Example I] 20 parts of tetra-allyl pentaerythritol, parts of methyl methacrylate, and one part of benzoyl peroxide were mixed thoroughly and allowed to stand at room temperature. The resulting copolymer was soft and tacky, and it swelled in oeganic solvents such as dioxane or acetone.
Example III 20 parts of allyl starch, 20 parts of vinyl acetate, and 0.5 part of benzoyl peroxide were thoroughly mixed and heated under reflux at C. for 12 hours. The resulting copol er was hard and insoluble in organic solvents.
Example IV Example V 20 parts of allyl starch, 20 part of styrene. and 0.5 part of benzoyl peroxide were thoroughly mixed and allowed to stand at room temperature in a closed container. The copolymer product was hard and tough; it swells slightly in acetone.
Example VI 50 parts of tetra-allyl pentaerythritol, 50 parts of methyl methacrylate, and 1 part of benzoyl peroxide were mixed thoroughly and heated at 55 C. The resulting product was transparent,
colorless, and tough, and swelled but did not dissolve in acetone.
Example VII parts of tetra-allyl pentaerythritol, 80 *parts of vinyl acetate, and 1 part of benzoyl peroxide were mixed thoroughly and allowed to stand at room temperature. The resulting copolymer was soft and crumbly and swelled but did not dissolve in organic solvents. Cross-reference is made to Nichols-and Smith application 518,979, filed January 20, 1944 now abandoned, for other types of allyl compounds that may be employed, for example, allyl starches. Among the types of allyl cellulose or allyl starch that may be employed in the above examples are those described in Hamilton and Nichols application 518,976, filed January 20, 1944, now United States Patent No. 2,406,369.
Dienes such as butadiene, chlorbutadiene, an cyclopentadiene, may be employed. Having thus described my invention, I claim: 1. A resin comprising a copolymer of 10 to 50 parts of tetra-allyl pentaerythritol and 90 R 50 parts of methyl methacrylate.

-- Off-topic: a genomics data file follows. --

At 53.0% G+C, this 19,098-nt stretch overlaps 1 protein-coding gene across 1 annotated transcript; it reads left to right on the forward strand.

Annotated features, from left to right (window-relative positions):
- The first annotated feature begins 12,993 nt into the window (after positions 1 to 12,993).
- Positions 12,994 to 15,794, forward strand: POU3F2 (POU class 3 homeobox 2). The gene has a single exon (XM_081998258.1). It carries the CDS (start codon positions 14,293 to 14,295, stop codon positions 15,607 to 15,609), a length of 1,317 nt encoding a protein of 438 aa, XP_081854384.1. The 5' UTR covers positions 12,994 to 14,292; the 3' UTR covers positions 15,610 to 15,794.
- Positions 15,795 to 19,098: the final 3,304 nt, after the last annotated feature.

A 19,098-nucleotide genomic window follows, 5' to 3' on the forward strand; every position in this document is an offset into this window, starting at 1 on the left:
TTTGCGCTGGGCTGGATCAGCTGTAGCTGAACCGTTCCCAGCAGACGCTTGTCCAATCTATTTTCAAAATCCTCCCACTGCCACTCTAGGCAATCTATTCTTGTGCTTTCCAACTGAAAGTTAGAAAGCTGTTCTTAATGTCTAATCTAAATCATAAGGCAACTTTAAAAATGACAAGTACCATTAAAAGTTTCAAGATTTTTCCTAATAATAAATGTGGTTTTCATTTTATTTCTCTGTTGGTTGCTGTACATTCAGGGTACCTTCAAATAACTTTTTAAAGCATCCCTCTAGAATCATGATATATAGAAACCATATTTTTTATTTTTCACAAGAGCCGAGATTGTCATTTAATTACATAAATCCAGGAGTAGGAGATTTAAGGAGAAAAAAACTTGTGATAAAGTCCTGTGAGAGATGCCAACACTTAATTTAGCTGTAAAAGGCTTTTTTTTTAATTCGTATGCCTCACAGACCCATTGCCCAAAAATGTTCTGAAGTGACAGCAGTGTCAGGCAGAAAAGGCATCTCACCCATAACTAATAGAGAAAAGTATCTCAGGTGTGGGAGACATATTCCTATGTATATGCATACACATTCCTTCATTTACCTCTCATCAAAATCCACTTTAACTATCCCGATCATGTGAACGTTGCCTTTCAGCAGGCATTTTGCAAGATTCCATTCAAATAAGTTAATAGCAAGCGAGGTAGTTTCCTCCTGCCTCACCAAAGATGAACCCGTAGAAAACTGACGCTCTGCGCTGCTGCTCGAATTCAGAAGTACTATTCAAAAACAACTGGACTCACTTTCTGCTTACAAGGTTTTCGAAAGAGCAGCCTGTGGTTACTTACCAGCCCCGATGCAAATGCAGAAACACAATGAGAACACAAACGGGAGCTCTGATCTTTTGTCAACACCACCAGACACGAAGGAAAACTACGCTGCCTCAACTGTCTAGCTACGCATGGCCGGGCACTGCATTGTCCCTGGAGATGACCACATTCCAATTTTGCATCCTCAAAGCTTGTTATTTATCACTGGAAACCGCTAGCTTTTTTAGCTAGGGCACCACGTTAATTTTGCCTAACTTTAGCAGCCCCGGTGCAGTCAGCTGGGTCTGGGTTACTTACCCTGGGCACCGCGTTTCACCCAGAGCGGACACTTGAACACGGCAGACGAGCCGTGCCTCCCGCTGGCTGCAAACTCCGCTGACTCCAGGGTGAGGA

2. A resin comprising a copolymer of 10 to 50 parts of tetra-allyl pentaerythritol and 90 to 50 parts of vinyl acetate.
3. A resin comprising a copolymer of 10 to' 50 parts of a poly-allyl etherof a polyhydric alcohol, which alcohol has no functional group other than hydroxyl, and 90 to 50 parts of a monomeric polymerizable olefinic compound of the group consisting of acrylic acid esters, methacrylic esters, vinyl esters, and allyl esters having the linkage 4. A resin comprising a copolymer of 10 to 50 parts of tetra-allyl pentaerythrltol and 90 to 50 parts of a monomeric polymerizable olefini'c coinpound of the group consisting of acrylic acid esters, methacrylic esters, vinyl esters, and allyl esters having the linkage I 5. A process of making a copolymer, comprising reacting 10 to parts of tetra-allyl pentaerythritol and to 50 parts of a monomeric polymerizable olefinic compound of the group consisting of acrylic acid esters, methacrylic esters, vinyl esters, and allyl esters havingthe linkage (DEF?- in the presence of a polymerization catalyst of the group consisting 'of organic and inorganic '"per compounds.
6. A process of making a copolymer, comprising reacting 10 to 50 parts of poly-allyl ether of polyhydrlc alcohol, which alcohol has no functional group other than hydroxyl, and 90 to 50' parts of a monomeric polymerizable oleflnic compound of the group consisting of acrylic acid esters, methacrylic esters, vinyl esters, and allyl esters having the linkage REFERENCES CITED The following references are of record in the file of this patent:
UNITED STATES PATENTS Number Name Date I 2,037,740 Salzberg Apr. 21, 1936 2,386,999 Adelson et a1." Oct. 16, 1945 OTHER REFERENCES Nichols Jr. a 9.1., Article in Oiflcial Digest Paint and Varnish Production Clubs. March 1945, pp. 111-123. A
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|U.S. Classification||526/329.6, 526/333, 526/238.22, 526/330|